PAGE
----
Focus Parlane2 anyone?

Electrically assisted bikes, trikes, etc.
Oldjohnw
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Re: Focus Parlane2 anyone?

Postby Oldjohnw » 8 Dec 2018, 4:29pm

I can get 43mph on my leccy bike. Just the motor cuts out. When it's downhill the motor is irrelevant anyway. Gravity.
John

Cycling and recycling

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Cugel
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Re: Focus Parlane2 anyone?

Postby Cugel » 8 Dec 2018, 7:55pm

Oldjohnw wrote:I can get 43mph on my leccy bike. Just the motor cuts out. When it's downhill the motor is irrelevant anyway. Gravity.


Ha ha - I can get 170mph on any bike. I just need to be brave enough to ride it over the cliff so that terminal velocity is achieved.

Braking can be a problem, though. :-)

Cugel

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Cugel
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Re: Focus Parlane2 anyone?

Postby Cugel » 9 Dec 2018, 5:01pm

Today the ladywife et moi did the Jubilee Tower ride, which is about 20 miles and 500M of climbing. The little rascal, as I anticipated, disappeared up the big bit (230M in one ascent) leaving me to grovel up it, as her tail light gradually became just a far distant flicker on the horizon. She did this at power level 2 of 3 (about 160 watts added to her own efforts) with a minute or two at level 3 of 3 (250 added watts) on the very steepest stretches.

This and a number of other steep but shorter bonks painted a very large smile upon that lady's chops, especially when she viewed my sweaty-panty (not those sort of sweaty panty) condition in her mirror. She's hooked. I can expect many more such joyous miles.

The elecrik motor does even-out our respective power outputs, making it easier to ride together at a pace that would otherwise be for me something of a crawl. She could easily leave me for dead should she use the power with a more profligate push of the wee button. But she consciously kept the added power to just enough so we could ride comfortably together - apart from up that geet big hill, which she went up reet quick just to annoy me, or so I suspect. Ha!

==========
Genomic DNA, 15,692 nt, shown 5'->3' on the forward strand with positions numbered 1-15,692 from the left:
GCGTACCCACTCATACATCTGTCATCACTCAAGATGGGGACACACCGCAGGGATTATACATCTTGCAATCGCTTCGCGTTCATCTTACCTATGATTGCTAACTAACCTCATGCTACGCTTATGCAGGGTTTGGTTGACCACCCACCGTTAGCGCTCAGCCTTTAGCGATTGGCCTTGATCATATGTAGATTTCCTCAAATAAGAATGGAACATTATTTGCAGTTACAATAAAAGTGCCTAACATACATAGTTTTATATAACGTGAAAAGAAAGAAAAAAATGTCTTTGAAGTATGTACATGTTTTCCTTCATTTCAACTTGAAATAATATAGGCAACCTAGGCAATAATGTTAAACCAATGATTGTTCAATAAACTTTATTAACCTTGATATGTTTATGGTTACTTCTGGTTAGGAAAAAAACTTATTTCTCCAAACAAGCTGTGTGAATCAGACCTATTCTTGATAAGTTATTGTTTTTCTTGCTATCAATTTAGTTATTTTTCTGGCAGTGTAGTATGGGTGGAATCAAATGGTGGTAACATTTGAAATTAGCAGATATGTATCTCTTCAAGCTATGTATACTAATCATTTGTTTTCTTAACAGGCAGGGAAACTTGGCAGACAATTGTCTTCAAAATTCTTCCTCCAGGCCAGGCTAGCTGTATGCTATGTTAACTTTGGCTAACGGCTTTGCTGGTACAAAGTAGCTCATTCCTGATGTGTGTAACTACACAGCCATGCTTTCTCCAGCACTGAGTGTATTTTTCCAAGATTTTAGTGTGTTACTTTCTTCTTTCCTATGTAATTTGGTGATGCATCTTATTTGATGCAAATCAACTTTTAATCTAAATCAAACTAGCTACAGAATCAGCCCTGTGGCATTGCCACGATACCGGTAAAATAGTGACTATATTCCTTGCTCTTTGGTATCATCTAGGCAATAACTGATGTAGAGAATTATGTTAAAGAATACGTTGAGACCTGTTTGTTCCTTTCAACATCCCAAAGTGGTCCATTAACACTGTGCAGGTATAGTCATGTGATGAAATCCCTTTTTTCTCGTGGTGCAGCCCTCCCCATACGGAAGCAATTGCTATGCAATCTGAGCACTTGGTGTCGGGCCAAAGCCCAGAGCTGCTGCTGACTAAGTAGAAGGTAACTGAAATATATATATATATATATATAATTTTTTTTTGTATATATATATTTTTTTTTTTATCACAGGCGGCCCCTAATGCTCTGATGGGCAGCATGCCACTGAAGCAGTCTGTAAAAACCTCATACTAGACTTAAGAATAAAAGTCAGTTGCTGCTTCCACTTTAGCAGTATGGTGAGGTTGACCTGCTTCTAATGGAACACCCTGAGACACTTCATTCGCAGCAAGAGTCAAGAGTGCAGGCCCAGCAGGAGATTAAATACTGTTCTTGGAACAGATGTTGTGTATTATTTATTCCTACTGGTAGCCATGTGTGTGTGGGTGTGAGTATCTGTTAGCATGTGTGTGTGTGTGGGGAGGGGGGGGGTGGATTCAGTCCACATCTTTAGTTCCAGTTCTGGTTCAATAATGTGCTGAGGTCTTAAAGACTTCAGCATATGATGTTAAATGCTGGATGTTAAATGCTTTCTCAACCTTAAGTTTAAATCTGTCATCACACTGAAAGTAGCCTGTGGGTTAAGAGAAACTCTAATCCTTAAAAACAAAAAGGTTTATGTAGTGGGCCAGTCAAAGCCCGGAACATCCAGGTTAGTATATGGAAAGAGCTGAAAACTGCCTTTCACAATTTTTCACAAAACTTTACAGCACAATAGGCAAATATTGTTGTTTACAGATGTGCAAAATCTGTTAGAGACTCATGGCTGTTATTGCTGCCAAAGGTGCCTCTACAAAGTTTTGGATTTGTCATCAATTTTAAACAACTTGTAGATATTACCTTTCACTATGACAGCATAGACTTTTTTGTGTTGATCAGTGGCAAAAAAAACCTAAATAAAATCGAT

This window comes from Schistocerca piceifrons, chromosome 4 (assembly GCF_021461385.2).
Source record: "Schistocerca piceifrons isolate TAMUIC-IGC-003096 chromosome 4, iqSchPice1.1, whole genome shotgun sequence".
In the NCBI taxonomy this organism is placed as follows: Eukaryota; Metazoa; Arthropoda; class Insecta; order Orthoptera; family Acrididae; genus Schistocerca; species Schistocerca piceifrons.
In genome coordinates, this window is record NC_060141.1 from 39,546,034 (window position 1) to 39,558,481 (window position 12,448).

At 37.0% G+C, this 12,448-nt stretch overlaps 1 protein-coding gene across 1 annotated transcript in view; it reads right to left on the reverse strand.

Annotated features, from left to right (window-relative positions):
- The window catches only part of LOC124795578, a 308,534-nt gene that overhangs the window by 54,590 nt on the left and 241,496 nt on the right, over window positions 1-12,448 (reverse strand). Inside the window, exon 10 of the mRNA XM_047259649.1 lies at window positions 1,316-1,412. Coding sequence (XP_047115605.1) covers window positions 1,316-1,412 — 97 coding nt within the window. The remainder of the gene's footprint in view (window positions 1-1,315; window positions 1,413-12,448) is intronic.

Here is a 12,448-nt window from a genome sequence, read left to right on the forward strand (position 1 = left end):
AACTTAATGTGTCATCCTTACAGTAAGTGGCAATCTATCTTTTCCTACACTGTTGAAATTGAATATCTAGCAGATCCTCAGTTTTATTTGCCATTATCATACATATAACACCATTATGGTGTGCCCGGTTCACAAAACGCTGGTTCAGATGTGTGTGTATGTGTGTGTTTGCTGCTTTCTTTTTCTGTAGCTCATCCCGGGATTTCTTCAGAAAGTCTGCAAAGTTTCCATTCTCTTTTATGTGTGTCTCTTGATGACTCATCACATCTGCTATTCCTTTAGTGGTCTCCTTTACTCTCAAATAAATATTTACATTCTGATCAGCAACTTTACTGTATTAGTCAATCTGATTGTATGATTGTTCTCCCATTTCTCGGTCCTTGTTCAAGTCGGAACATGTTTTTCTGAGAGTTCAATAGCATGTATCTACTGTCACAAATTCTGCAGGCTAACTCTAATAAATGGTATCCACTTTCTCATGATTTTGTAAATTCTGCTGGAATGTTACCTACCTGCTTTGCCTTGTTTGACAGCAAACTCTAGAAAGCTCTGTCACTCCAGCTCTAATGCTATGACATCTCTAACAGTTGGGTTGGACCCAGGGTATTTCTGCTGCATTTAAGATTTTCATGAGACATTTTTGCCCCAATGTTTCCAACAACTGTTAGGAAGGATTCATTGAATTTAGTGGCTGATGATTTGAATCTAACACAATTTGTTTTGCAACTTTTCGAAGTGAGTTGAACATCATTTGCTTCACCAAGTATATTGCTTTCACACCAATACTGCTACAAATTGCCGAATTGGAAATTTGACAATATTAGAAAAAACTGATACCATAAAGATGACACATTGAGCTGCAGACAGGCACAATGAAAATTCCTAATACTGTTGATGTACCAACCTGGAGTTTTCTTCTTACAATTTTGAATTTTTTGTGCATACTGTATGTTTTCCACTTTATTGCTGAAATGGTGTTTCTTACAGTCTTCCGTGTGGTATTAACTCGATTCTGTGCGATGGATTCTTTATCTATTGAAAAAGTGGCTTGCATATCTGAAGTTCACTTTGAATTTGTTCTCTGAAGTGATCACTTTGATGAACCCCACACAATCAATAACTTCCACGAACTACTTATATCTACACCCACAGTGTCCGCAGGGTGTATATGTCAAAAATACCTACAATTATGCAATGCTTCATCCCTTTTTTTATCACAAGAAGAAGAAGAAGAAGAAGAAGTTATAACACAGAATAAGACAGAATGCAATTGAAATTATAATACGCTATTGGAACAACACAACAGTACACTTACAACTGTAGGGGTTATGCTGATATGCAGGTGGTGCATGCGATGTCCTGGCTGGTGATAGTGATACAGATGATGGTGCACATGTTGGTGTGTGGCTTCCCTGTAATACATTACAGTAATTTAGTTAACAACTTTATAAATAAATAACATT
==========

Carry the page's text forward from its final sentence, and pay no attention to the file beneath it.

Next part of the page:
One syndrome, though, is that on the easier bits and descents, she is still significantly slower than me. This isn't so much die to power differences as experience differences. I can plunge down descents where she will brake a lot. I can ride down Mirk Lane as though it were smooth tarmac whilst she is hesitant in the face of mudslides, gravel heaps and the monsters that live at the road edge waiting to grab your wheel. I expect her confidence and speed in such circumstances will grow with more riding ... but it illustrates that an electrik bike can only level certain aspects of two cyclist's cycling abilities.

Cugel

stodd
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Re: Focus Parlane2 anyone?

Postby stodd » 10 Dec 2018, 9:37am

Weight can also make a big difference on downhill speeds; smaller people's air resistance does not reduce as much as their weight does.

If you get a tandem you will find that you both keep very much the same speed all the time, and faster than either bike alone downhill (especially if you don't have a stoker brake).

brynpoeth
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Re: Focus Parlane2 anyone?

Postby brynpoeth » 10 Dec 2018, 9:52am

Cugel: have you got a tandem or do you plan to get one?
If not why not?
Cycling-of course, but it is far better on a Gillott
We love safety cameras & STOP signs

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Cugel
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Re: Focus Parlane2 anyone?

Postby Cugel » 10 Dec 2018, 11:15am

stodd wrote:Weight can also make a big difference on downhill speeds; smaller people's air resistance does not reduce as much as their weight does.

If you get a tandem you will find that you both keep very much the same speed all the time, and faster than either bike alone downhill (especially if you don't have a stoker brake).


True - but the ladywife goes slower down the hills for other reasons too, all characterised by the notion "caution".

She has much roadcraft as she has driven large army vehicles in the TA and was once a motorcycle instructor in a police scheme of long ago to encourage young motorcycling miscreants to avoid the early deaths (theirs and others). However, she has less cycling experience, especially of the "push the envelope" kind that one learns when racing or club riding.

But the e-bike is her passport through the gate of "can't keep up with you" into the land of "dropping you on the hills now". Such an encouraging trip is the catalyst that has revived her enthusiasm for cycling, so she will soon be skilled at the cycling-specifics, including faster down-hilling and riding in the muck.